|Identity||What is your self-image here? How do you understand yourself, who are you?||"You are stupid, a learning disabled child." "You are a good NLPler." "I am a cancer victim."|
|Vision||Where do you belong to? Is there something or someone or a group here on the professional, private, ideal, spiritual level that you know you belong to? What task, what mission do you have?||"You belong to the learning handicapped, the handicapped." , "You are one of the victims of cancer who suffer the same fate."|
The Dilts pyramid using an example
As an example, we want to use the neurological levels after dilts to identify stressors and activate resources that help us counteract stress. There are numerous NLP intervention techniques at every level that help bring about the desired changes.
- What in the environment is causing the stress?
- Answers could be: noisy office, argument with colleagues, meeting in the morning, etc.
To reduce stress, it helps, for example, not to carry out certain work in a noisy environment or to move to another time of the day when the office is still quiet. At this level, one looks for resources that are lacking in the individual environment that help to avoid stress.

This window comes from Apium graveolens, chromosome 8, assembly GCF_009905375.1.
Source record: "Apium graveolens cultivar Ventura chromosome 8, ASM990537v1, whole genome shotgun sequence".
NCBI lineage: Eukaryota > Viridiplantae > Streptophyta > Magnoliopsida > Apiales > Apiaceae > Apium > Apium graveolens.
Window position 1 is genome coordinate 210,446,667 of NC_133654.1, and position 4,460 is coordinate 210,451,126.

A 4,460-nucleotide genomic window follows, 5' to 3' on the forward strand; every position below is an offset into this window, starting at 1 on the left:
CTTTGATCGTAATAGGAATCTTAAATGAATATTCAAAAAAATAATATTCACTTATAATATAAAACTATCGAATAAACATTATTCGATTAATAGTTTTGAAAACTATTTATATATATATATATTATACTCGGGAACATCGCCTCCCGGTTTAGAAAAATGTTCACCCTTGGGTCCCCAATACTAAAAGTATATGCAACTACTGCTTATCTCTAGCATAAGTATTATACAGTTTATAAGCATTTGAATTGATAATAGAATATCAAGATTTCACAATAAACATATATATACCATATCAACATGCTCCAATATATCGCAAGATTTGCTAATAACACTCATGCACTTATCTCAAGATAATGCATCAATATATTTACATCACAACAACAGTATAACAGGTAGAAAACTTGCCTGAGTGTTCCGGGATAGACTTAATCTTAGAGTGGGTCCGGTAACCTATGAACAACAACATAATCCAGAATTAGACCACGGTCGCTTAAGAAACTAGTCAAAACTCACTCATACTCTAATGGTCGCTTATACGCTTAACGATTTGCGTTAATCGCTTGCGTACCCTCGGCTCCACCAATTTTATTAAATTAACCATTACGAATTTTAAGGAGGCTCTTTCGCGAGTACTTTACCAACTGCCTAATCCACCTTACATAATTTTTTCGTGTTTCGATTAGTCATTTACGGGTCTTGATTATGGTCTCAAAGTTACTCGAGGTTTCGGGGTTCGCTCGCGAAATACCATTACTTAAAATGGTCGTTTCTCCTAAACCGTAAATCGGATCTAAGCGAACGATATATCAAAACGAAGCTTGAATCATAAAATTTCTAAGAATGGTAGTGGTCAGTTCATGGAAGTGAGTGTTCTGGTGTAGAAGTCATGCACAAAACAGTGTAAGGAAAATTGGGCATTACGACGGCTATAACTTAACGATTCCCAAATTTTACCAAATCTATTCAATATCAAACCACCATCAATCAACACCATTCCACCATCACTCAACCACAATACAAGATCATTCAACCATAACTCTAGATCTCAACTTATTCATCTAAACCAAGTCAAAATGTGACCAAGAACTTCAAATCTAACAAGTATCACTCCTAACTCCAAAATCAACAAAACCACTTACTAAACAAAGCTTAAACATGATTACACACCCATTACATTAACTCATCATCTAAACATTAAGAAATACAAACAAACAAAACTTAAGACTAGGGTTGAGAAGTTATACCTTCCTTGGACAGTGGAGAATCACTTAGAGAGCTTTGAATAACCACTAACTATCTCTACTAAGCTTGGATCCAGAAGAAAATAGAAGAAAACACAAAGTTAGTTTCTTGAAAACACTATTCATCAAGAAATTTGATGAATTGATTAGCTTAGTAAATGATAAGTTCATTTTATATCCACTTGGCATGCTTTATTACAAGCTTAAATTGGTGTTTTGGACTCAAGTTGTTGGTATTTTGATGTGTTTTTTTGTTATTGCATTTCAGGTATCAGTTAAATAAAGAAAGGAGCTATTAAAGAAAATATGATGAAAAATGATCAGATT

- What about my behavior contributes to stress?
- Answers could be: I am constantly changing my everyday routines, taking appointments at the last second, etc.
After answering this question, it will look for useful behaviors that can serve as a resource. For example, one would be to take time to relax during the lunch break or to do sports after work. There is an extensive collection of tools in NLP for changing behavior. Stress can only be effectively reduced by specifically influencing your own physiology (e.g. changing your own posture, breathing, voice).
In dealing with strong stressors, the so-called VK dissociation has proven very useful. With this technique, you watch yourself encounter the stressor on a cinema screen. Through targeted influence, it is now possible to look at the situation calmly and thus prepare the way for a change in behavior that can be implemented.
- How do you carry out the activities, which internal processes and programs run?
- Answers could be: I cannot concentrate. I can't be on time because something always comes up.
In order to activate resources at this point as well, it is helpful if the client learns to imagine how he can develop the skills he lacks, for example to show up on time for his appointments, and then to ask what he has done for them to achieve the positive goal.